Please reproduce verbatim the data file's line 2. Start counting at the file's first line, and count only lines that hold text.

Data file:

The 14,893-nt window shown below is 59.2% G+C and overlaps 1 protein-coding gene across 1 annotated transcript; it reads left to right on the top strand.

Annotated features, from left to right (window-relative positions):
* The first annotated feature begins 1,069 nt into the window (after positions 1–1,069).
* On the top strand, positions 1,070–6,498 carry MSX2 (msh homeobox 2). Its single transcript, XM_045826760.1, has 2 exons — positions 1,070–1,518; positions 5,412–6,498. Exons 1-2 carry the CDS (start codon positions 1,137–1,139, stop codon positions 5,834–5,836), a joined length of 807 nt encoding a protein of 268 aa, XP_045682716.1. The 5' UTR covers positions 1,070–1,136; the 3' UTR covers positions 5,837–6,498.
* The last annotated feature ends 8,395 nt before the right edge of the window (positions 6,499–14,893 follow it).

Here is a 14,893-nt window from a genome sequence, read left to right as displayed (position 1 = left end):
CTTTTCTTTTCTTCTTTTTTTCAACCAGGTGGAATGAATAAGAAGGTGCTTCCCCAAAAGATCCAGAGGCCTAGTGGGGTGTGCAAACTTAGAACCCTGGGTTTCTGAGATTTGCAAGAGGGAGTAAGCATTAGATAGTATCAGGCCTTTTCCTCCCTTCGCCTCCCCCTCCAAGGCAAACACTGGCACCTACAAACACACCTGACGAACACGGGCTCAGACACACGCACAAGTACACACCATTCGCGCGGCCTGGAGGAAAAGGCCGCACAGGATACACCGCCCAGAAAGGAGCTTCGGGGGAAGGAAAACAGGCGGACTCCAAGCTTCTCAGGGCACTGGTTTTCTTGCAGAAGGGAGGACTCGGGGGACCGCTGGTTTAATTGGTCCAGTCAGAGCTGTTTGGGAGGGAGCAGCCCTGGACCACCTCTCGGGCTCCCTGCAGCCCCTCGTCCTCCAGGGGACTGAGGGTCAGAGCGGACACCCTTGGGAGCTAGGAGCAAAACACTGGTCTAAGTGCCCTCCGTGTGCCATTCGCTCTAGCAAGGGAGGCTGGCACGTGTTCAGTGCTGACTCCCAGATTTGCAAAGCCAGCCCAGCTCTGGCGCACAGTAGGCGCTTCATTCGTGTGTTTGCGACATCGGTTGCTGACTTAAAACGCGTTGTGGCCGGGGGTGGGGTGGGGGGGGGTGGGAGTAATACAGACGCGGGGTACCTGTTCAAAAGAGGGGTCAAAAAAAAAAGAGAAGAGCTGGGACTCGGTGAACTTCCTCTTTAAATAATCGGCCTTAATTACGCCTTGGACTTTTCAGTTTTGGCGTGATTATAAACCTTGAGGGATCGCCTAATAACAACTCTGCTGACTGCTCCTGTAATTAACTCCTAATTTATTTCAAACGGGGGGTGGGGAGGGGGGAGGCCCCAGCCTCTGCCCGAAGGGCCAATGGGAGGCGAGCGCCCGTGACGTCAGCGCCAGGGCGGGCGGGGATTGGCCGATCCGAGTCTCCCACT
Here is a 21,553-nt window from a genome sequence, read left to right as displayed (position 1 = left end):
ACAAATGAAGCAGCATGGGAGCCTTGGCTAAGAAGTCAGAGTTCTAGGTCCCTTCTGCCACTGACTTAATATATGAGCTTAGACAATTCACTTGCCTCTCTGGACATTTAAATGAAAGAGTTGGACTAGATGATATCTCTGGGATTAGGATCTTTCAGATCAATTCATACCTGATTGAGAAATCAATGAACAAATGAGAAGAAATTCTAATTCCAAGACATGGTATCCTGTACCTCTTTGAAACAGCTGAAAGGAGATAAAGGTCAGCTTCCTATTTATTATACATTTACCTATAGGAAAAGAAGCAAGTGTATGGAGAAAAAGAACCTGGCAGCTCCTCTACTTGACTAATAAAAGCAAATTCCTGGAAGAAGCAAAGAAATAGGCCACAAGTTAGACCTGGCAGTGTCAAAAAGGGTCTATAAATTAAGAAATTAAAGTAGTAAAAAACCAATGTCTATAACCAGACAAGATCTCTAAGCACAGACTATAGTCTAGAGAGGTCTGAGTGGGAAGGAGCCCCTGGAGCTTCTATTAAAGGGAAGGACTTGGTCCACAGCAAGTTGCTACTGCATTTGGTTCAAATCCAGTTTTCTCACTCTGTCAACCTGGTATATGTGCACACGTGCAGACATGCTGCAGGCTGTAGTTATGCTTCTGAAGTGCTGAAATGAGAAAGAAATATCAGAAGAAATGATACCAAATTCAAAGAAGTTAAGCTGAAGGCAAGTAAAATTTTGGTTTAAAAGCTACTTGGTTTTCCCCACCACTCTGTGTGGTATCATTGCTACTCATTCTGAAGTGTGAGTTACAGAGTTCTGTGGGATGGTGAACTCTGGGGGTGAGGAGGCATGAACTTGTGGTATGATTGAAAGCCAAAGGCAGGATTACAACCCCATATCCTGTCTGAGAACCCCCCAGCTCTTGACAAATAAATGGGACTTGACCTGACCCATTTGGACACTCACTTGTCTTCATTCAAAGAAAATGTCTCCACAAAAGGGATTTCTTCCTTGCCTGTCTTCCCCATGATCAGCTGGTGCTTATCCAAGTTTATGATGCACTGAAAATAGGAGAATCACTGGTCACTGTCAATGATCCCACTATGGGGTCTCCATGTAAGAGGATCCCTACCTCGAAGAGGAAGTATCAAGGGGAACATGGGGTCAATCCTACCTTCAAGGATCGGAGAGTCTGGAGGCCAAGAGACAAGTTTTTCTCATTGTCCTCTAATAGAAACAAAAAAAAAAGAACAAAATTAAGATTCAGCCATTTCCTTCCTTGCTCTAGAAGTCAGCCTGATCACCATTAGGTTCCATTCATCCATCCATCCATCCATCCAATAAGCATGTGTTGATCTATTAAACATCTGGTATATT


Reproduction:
Annotated features, from left to right (window-relative positions):